They immediately removed the Tent of Dreams tarp from the statue of General McPherson and arrested four protestors at its base for “failure to obey” police orders. Several scuffles broke out and there were injuries, as police in full riot gear strategically moved throughout the camp dissembling tents, overwhelming the camp and its occupiers. Workers in white hazmat suits threw away most of the tents, and vehicles tore up rain-soaked ground. The park ground was ripped to tatters, mostly by the operation itself.

I stood in front between police and protestors, perhaps foolishly, in the role of a reporter taking pictures and videos until the last of my phone memory ebbed. The police ignored me. Teams of strong men slid metal barricades into place like fake movie props. As dusk approached and a drizzle fell, occupiers stood together as one at the People’s Library, singing songs of camaraderie, such as “I shall not be moved” and “We shall overcome.” Then there was a sudden push as police forced us out of the park and onto K Street. The Occupation had ended, or so we thought.

We held a spontaneous General Assembly and testified to the day’s experiences late into the rainy night. Washington D.C. now had dozens of new homeless on its streets. Word came from Luther Place Memorial Church that they would give us a place to stay.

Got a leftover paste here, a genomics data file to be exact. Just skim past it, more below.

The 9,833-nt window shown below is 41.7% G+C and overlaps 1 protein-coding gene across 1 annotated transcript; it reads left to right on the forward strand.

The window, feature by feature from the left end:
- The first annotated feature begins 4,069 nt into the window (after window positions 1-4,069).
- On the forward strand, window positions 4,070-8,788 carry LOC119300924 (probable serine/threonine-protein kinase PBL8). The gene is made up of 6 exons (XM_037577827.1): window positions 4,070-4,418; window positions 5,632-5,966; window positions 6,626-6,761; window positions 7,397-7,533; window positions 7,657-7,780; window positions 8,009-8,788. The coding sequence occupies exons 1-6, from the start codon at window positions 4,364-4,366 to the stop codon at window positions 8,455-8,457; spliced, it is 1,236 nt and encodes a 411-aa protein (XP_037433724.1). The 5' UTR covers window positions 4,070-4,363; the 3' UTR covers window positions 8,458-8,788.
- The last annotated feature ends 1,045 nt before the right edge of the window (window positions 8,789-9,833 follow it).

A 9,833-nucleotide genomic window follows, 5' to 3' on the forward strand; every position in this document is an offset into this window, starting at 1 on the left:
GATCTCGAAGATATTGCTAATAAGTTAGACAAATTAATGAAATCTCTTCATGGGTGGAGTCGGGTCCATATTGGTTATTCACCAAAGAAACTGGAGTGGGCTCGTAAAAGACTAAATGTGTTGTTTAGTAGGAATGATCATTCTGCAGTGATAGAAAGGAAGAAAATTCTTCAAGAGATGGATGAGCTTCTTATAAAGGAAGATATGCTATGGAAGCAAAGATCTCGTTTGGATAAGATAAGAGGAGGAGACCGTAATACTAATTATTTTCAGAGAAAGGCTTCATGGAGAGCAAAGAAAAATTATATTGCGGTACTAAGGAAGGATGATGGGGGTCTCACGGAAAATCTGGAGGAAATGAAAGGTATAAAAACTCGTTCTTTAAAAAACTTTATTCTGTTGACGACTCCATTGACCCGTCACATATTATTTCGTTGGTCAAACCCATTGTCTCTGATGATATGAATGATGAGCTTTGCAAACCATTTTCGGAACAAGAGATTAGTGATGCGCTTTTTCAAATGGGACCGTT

I returned to the park early the next morning to an unrecognizable landscape. A few police were still there standing watch. I looked to where my tent one stood and found nothing but a deep furrow of mud dug by truck wheels. Nearly every tent and sign was gone. But the beloved People’s Library still stood! The books were untouched, still organized on their shelves.

I felt resignation and wondered how the movement had come to this. We believed the people supported us, especially those hurt by the repressive system of banks, Wall Street brokers, selfish CEO’s and a government corrupted by cozy relationships with them. But yesterday, where was our cavalry, where were the people? Had we failed?

I thought about our efforts to make the change our society so desperately needed: the meetings we held, the discussions, the classes, the hundreds of free meals prepared in our kitchen, the extraordinary time we put into the declaration of societal wrongs, and wondered if anything we had done had made a difference.

We challenged institutions and authority in a pitched battle of wills for four long months. Their final response was to send in a paramilitary force to shut us down. We had no weapons with us that day or any other day other than our will and perseverance.

In the coming months we continue to occupy the park in a limited way. We weren’t allowed to camp, but our library remained open and even a few tents stayed until June.

Noam Chomsky said that the Occupy movement “lit a spark” of awareness. Although we were evicted from the park, I believe that ultimately we had made a difference. We prevailed by standing up to the authors of a broken system. We showed others that it could be done.